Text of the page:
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Berman on the Brain: How to Boost Your Focus

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In our modern lives, we are constantly bombarded with information and demands on our attention. Between cell phones, email, the Internet and social networking, there is hardly a moment left for self-reflection and uninterrupted relaxation.

While all of these technologies bring many new and exciting possibilities, they also bring some unintended consequences. They demand focused attention, the same kind of focus that is required to solve a difficult math problem, and it's possible that the additional attentional resources devoted to these new technologies may place us in more mentally fatigued states. In a recent study, researchers found that participants who were heavy multi-media multitaskers (i.e., people who texted while watching television) actually had worse attention and were more susceptible to irrelevant information in the environment compared to people who were light multi-media multitaskers. These results suggest something ironic -- rather than multitasking improving or training our attention, it may actually worsen it. This is not to say that attention cannot be trained (it can, for example with fighter pilots), but that engaging in an email, Facebook, or cell phone training program may actually hurt more than help our overall attentional focus.

What can we do to improve our focus and concentration abilities? One of the most common relaxation activities is watching television. Unfortunately, researchers have found correlations between the number of hours we spend in front of the TV and increased self-reported irritability, fatigue and reduced life-satisfaction.

An activity that has been proven to be rejuvenating is interacting with nature! My collaborators and I have done some research examining how a simple walk in the park can improve memory and concentration abilities. In our study, we assessed participants on a few attention and memory measures and then had participants walk in a nearby arboretum (garden setting) or stroll down busy urban streets. After the walks, participants returned to the lab and were assessed again with our memory and attention measures. The next week participants returned to the lab and repeated the entire procedure, but walked in the location not visited the week prior. Our results showed that a 50-minute walk in nature improved short-term memory performance by 20 per cent, but no significant gains were found after the urban walk. In fact we found a similar pattern of results when participants simply viewed pictures of nature vs. urban scenes. We are not the only researchers to find such effects, as others have linked interacting with nature to reduced aggression, improved ADHD symptoms, an improvement in attentional fatigue in breast cancer patients and improved health in patients recovering from surgery.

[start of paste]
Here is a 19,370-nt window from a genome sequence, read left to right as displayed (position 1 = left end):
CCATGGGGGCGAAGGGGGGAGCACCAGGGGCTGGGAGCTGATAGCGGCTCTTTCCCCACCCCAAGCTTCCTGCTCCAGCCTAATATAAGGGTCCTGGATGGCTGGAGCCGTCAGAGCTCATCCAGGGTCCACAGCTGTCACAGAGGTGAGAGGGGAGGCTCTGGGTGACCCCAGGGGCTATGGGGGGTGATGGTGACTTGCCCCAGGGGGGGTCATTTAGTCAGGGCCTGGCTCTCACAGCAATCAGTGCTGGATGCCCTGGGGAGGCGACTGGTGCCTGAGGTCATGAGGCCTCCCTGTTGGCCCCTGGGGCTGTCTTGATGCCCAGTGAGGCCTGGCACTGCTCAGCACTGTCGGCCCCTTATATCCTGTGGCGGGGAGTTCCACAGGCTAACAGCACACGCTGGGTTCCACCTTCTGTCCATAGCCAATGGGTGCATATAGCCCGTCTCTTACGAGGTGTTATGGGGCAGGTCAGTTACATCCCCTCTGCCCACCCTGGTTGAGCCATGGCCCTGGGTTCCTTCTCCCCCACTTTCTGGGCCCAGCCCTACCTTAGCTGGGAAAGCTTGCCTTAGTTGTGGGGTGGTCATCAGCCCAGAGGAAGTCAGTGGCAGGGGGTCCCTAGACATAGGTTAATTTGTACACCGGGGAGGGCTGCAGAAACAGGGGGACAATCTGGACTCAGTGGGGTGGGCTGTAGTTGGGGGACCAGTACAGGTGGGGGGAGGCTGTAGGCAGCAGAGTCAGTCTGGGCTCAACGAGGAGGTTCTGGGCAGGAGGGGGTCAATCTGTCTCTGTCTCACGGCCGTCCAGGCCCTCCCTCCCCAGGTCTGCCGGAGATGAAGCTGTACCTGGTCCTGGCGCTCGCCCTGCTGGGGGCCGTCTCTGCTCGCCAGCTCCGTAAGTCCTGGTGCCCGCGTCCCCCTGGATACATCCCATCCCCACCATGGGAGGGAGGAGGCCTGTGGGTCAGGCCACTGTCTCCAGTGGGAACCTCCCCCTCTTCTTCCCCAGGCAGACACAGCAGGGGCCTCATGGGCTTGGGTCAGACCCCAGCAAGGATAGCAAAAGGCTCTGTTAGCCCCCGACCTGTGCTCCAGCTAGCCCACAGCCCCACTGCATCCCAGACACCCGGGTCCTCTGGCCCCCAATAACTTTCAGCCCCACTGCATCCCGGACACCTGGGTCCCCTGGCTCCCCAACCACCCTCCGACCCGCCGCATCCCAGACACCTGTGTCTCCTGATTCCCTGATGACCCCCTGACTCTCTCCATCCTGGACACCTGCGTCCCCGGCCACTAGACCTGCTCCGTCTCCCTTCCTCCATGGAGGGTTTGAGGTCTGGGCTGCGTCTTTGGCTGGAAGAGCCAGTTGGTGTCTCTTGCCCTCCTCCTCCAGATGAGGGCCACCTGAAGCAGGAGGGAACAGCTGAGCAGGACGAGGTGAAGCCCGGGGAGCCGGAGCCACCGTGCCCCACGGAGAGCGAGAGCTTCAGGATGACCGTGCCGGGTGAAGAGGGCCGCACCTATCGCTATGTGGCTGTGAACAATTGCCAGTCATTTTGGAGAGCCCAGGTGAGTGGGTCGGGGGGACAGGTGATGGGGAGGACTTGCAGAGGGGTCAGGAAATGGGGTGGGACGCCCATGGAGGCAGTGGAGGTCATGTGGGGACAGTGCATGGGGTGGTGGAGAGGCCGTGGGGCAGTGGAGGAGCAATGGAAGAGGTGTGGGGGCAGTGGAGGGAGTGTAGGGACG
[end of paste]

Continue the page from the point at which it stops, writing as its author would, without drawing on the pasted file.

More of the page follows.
Why does interacting with nature work? According to Attention Restoration Theory (ART), as theorized by Professor Stephen Kaplan, environments that are rich with inherently fascinating stimuli (e.g., sunsets) invoke attention modestly, allowing focused-attention mechanisms a chance to replenish. That is, the requirement for focused-attention in such environments is minimized, and attention is typically captured automatically by features of the environment itself. So, the logic is that after an interaction with natural environments, one is able to perform better on tasks that depend on focused-attention abilities. Interestingly, while we find that mood improves after interactions with nature, the mood and memory effects do not correlate. In fact, when people went on walks in January, when the temperature was quite cold, participants did not enjoy the walks as much as in the spring/summer, but they showed the same memory improvements!

So get out there this winter, but don't forget your hat.

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